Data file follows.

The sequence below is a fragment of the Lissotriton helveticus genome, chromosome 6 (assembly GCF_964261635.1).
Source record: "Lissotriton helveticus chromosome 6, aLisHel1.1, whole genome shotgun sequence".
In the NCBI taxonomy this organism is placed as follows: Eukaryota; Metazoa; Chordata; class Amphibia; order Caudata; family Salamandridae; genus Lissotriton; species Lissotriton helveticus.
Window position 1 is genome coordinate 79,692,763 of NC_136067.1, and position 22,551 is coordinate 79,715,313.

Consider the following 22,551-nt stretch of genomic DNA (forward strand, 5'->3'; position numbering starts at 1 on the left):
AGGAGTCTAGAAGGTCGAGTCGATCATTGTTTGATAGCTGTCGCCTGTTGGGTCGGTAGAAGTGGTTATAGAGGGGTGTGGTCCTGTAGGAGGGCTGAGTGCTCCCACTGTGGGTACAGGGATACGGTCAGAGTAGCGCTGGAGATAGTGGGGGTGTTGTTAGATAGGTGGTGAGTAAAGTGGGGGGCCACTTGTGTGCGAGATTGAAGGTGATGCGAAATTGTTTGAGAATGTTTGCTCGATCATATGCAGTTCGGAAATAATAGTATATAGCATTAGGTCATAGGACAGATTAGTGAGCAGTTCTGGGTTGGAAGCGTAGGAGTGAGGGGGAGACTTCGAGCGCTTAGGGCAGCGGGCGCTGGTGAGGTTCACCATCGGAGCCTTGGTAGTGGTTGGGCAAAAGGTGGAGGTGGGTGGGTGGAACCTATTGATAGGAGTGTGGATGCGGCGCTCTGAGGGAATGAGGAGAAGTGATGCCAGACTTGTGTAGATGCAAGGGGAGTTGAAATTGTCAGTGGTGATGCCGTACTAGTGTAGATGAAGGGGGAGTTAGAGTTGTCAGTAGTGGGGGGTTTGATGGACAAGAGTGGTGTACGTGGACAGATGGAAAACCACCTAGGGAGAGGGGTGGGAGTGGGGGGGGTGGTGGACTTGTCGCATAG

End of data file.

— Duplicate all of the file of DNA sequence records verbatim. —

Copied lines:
The sequence below is a fragment of the Lissotriton helveticus genome, chromosome 6 (assembly GCF_964261635.1).
Source record: "Lissotriton helveticus chromosome 6, aLisHel1.1, whole genome shotgun sequence".
In the NCBI taxonomy this organism is placed as follows: Eukaryota; Metazoa; Chordata; class Amphibia; order Caudata; family Salamandridae; genus Lissotriton; species Lissotriton helveticus.
Window position 1 is genome coordinate 79,692,763 of NC_136067.1, and position 22,551 is coordinate 79,715,313.

Consider the following 22,551-nt stretch of genomic DNA (forward strand, 5'->3'; position numbering starts at 1 on the left):
AGGAGTCTAGAAGGTCGAGTCGATCATTGTTTGATAGCTGTCGCCTGTTGGGTCGGTAGAAGTGGTTATAGAGGGGTGTGGTCCTGTAGGAGGGCTGAGTGCTCCCACTGTGGGTACAGGGATACGGTCAGAGTAGCGCTGGAGATAGTGGGGGTGTTGTTAGATAGGTGGTGAGTAAAGTGGGGGGCCACTTGTGTGCGAGATTGAAGGTGATGCGAAATTGTTTGAGAATGTTTGCTCGATCATATGCAGTTCGGAAATAATAGTATATAGCATTAGGTCATAGGACAGATTAGTGAGCAGTTCTGGGTTGGAAGCGTAGGAGTGAGGGGGAGACTTCGAGCGCTTAGGGCAGCGGGCGCTGGTGAGGTTCACCATCGGAGCCTTGGTAGTGGTTGGGCAAAAGGTGGAGGTGGGTGGGTGGAACCTATTGATAGGAGTGTGGATGCGGCGCTCTGAGGGAATGAGGAGAAGTGATGCCAGACTTGTGTAGATGCAAGGGGAGTTGAAATTGTCAGTGGTGATGCCGTACTAGTGTAGATGAAGGGGGAGTTAGAGTTGTCAGTAGTGGGGGGTTTGATGGACAAGAGTGGTGTACGTGGACAGATGGAAAACCACCTAGGGAGAGGGGTGGGAGTGGGGGGGGTGGTGGACTTGTCGCATAG